Research Papers

Inverse Method for Estimating Resistivity of Carbon Fiber Composite Structures

[+] Author and Article Information
Sung-Uk Zhang, Ashok V. Kumar

Department of Mechanical and Aerospace Engineering, University of Florida, Gainesville, FL 32611

J. Eng. Mater. Technol 133(1), 011009 (Dec 02, 2010) (6 pages) doi:10.1115/1.4002627 History: Received January 21, 2010; Revised July 14, 2010; Published December 02, 2010; Online December 02, 2010

A method to estimate the resistivity of composite structures using an inverse problem solving algorithm is presented that uses voltage distribution on the structure as data. Electrodes attached to the surface of the structure are used to obtain voltage data in response to current injection through a pair of these electrodes. The forward problem involves using the finite element method to predict the voltages at the electrodes using known values of resistivity. The inverse problem involves solving for the resistivity values using the experimentally measured voltage data. If the material does not have uniform properties, the computed resistivity values are average values. Damage or defect in a composite structure can significantly alter the average resistivity of the structure. To explore the possibility of using this approach to detect defects in manufacturing or damage due to loading, the effect of artificially induced damage/defect on the overall resistivity of the structure is studied.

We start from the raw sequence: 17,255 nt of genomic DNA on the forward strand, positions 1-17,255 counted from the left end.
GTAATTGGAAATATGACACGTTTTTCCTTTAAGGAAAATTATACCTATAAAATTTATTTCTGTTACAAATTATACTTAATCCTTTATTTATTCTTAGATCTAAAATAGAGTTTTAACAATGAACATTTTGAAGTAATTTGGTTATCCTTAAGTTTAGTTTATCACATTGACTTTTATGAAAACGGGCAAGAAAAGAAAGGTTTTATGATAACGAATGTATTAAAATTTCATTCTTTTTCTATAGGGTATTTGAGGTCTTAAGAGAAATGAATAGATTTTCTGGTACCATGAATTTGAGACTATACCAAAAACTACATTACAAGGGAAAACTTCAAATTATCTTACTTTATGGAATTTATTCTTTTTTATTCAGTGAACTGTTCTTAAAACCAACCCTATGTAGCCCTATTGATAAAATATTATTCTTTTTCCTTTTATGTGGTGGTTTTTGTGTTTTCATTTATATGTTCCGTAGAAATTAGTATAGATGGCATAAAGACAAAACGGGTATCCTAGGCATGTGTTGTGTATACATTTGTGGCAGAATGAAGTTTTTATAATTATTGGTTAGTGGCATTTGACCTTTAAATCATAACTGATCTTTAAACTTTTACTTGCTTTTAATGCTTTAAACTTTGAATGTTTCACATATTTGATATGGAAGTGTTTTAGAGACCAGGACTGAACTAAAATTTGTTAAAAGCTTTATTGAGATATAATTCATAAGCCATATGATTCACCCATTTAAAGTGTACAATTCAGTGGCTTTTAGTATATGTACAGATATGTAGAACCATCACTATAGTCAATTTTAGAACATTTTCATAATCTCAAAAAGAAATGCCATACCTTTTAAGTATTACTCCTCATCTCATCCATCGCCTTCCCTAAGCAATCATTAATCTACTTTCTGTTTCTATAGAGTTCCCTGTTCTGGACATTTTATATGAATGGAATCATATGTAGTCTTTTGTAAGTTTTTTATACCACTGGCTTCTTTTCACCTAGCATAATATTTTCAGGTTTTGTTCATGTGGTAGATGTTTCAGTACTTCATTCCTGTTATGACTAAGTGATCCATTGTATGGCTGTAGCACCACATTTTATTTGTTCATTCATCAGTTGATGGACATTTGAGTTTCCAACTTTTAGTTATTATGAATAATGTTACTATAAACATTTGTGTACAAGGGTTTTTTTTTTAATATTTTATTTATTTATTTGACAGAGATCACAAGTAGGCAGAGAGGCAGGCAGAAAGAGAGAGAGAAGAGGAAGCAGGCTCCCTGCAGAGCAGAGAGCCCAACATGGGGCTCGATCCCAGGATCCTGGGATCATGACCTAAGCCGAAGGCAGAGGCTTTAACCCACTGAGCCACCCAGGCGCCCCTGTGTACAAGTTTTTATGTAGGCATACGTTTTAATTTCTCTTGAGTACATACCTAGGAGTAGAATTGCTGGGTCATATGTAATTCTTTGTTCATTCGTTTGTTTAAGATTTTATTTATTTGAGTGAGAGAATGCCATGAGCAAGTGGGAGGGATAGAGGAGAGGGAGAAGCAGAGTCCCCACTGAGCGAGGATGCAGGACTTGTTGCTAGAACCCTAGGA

Copyright © 2011 by American Society of Mechanical Engineers
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Figure 7

Computed average conductivity versus damage size

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Figure 8

Woven fiber composite prepregs with embedded Teflon patches

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Figure 1

Two conventional methods to measure resistivity: (a) two-probe method and (b) four-probe method

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Figure 2

A schematic diagram of the experimental setup

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Figure 3

FEA model of specimen with eight electrodes

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Figure 4

The voltage distribution as the solution of a forward problem

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Figure 5

Error in computed resistivity due to noise in voltage data

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Figure 6

Size and shape of the damaged region modeled in the forward problem



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